Starting treatment quickly after diagnosis is not harmful for adolescents, Zimbabwe study finds

Keith Alcorn
Published: 25 January 2017

A lack of lengthy preparation before starting HIV treatment does not result in an increased risk of death or loss to follow-up in adolescents, a study from Zimbabwe published in the Journal of Acquired Immune Deficiency Syndromes shows. The researchers say their findings call into question the assumption that all adolescents need intensive preparation before starting antiretroviral treatment.

Preparation for beginning antiretroviral treatment varies widely. In some settings, people are offered the opportunity to begin treatment on the day they are diagnosed with HIV. A trial conducted in Haiti found that people who began treatment on the day of diagnosis were more likely to stay in care and more likely to have a viral load below 50 copies/ml after one year.

Guidelines for improving retention in care and treatment adherence recommend preparation for treatment by counselling and education, in order to ensure that young people have a good understanding of why it is necessary to take antiretroviral treatment, and how to manage issues such as confidentiality, disclosure, sexuality and adherence.

Preparation for treatment may take several weeks or even months, posing a risk that young people will either be lost to care or will experience disease progression. Adolescents with HIV may be at particular risk in these circumstances.

An analysis presented at the 2014 International AIDS Conference showed that whereas AIDS deaths had fallen by a third in non-adolescents between 2005 and 2012, they increased by 50% in adolescents. Boys aged 15-19 were twice as likely to die as girls of the same age and were three times more likely to die of an AIDS-defining illness in South Africa.

HIV infection may not lead to symptomatic illness for 10-15 years, meaning that infection around the time of birth can go undetected until the onset of illness in adolescence. Past weaknesses in infant HIV diagnosis and a lack of HIV testing activity targeted at adolescents place this age group at especially high risk of late presentation, by which time the need for treatment is urgent.

US research also shows that even after diagnosis, adolescents are at higher risk of dropping out of care before starting treatment than adults, and a large US cohort study has found that only one-third of young people aged 12-24 were retained in care and started treatment after diagnosis.

To address the question of whether fast initiation of treatment results in poorer outcomes for adolescents, researchers associated with Médecins sans Frontières conducted a retrospective cohort study of all adolescents diagnosed with HIV who became eligible to start antiretroviral treatment between 2004 and 2012 in Bulawayo, Zimbabwe.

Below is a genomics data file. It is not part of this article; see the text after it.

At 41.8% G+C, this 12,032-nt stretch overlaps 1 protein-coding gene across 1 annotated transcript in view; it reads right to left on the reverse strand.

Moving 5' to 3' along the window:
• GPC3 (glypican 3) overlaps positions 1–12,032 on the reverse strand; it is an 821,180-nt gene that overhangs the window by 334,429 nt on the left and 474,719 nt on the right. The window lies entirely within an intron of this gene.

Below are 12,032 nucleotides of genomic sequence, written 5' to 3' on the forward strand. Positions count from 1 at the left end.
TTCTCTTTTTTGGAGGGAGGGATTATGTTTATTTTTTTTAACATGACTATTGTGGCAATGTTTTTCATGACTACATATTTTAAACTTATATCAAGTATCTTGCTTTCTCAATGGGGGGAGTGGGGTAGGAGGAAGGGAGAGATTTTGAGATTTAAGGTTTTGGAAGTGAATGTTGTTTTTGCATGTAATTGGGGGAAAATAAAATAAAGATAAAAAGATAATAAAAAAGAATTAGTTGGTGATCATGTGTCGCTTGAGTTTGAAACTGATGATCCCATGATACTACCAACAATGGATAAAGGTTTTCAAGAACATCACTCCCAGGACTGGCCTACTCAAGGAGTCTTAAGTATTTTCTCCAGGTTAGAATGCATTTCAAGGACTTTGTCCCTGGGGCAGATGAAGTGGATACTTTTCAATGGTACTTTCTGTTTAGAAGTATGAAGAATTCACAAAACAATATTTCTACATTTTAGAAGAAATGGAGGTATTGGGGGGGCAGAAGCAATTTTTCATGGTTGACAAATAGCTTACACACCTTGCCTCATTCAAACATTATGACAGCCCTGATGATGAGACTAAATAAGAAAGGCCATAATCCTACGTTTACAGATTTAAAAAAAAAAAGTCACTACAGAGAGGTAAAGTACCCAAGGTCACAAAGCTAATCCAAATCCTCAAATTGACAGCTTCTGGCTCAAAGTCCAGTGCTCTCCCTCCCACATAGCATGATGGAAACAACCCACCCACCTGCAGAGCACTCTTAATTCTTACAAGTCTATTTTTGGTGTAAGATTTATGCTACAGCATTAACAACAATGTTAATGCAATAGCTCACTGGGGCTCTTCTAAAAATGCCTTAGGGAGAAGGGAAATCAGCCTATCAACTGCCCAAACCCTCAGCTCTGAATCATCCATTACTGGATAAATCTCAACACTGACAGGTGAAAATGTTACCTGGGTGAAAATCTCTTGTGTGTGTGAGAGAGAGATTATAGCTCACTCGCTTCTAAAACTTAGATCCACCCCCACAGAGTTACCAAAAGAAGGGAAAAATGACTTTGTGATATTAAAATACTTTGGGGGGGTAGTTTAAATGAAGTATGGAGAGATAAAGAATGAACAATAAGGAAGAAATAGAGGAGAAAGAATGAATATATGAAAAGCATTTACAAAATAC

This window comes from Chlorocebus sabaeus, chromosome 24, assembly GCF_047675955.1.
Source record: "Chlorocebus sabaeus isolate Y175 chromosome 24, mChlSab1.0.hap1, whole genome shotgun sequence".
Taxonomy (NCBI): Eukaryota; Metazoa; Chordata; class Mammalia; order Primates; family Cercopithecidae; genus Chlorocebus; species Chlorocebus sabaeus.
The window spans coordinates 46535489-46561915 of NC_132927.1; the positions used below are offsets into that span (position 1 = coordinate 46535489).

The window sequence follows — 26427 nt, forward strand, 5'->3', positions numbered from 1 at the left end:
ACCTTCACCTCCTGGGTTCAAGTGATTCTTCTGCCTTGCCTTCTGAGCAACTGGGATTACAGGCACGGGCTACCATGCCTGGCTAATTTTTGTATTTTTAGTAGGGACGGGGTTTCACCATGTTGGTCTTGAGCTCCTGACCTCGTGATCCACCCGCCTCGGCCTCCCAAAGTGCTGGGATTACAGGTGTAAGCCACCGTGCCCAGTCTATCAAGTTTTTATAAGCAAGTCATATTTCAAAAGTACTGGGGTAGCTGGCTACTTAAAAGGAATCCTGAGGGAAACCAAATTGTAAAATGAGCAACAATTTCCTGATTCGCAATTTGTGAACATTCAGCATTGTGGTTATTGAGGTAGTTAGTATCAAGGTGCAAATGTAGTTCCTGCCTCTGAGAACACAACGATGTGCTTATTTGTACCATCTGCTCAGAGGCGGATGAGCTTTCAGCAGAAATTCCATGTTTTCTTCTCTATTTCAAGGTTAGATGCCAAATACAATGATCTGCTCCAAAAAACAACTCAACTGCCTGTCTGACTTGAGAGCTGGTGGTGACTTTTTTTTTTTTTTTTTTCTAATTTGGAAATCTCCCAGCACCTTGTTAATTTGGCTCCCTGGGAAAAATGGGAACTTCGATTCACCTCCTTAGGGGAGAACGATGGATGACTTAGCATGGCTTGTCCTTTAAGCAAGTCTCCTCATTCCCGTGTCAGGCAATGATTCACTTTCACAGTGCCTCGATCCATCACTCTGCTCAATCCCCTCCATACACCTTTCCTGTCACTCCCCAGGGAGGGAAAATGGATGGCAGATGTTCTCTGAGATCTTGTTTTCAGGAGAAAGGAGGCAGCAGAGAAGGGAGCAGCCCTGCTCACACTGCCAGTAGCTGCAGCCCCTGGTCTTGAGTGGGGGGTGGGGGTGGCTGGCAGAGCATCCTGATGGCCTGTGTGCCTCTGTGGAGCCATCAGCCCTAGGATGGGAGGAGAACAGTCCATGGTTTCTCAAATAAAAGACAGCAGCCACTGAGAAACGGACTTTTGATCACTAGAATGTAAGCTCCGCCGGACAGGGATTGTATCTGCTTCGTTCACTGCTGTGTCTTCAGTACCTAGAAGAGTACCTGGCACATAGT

Throughout the study period adolescents (aged 10-18 years) were eligible to start treatment if they had a CD4 cell count of 200 or below, and/or symptomatic HIV disease (World Health Organization [WHO] stages 3 or4). Eligible individuals were required to attend two or three treatment preparedness visits before starting treatment. Although WHO treatment guidelines now recommend treatment for everyone with HIV infection, these findings in people who started treatment very late by today’s standard are likely to remain relevant to adolescent care due to the high frequency of late presentation.

Out of 2184 adolescents diagnosed with HIV and enrolled in HIV care during the study period, 1506 (69%) became eligible for antiretroviral treatment and 1499 had data available for analysis. Fifty-two per cent were female and 87% of those eligible for treatment had symptomatic disease. Half of those who started treatment had a CD4 cell count recorded; the median CD4 cell count at the point treatment was recommended was 145 cells/mm3. Ten per cent of those eligible for antiretroviral therapy did not start treatment.

In this group of predominantly sick individuals, the median time to treatment initiation after confirmation of antiretroviral therapy eligibility was 17 days. Compared to those who initiated treatment within 7-14 days of being confirmed as eligible, those who started treatment less than 7 days or more than 14 days, 1 month or 2 months after being confirmed as eligible had no difference in their risk of loss to follow-up. The cumulative risk of death during 24 months of follow-up was higher in those who started less than 7 days after being confirmed as eligible, but the researchers argue that this finding is explained by the fact that health care workers prioritised the sickest people for rapid treatment initiation, and after adjusting for CD4 cell count, disease stage, sex and age, this difference was not significant.

“The fact that we did not find elevated [loss to follow up] in patients who initiated rapidly suggests that, contrary to current understanding, a long preparatory process is not needed to keep post-initiation LTFU low,” the authors write. “There is still no evidence that patients actually benefit from the currently prevailing initiation model with multiple obligatory preparation visits. Patients’ individual readiness should remain the guiding principle,” they conclude.

Reference

Vogt F et al. Relationship between time to initiation of antiretroviral therapy and treatment outcomes: a cohort analysis of ART-eligible adolescents in Zimbabwe. J Acquir Immune Defic Syndr, online publication ahead of print, January 2017.

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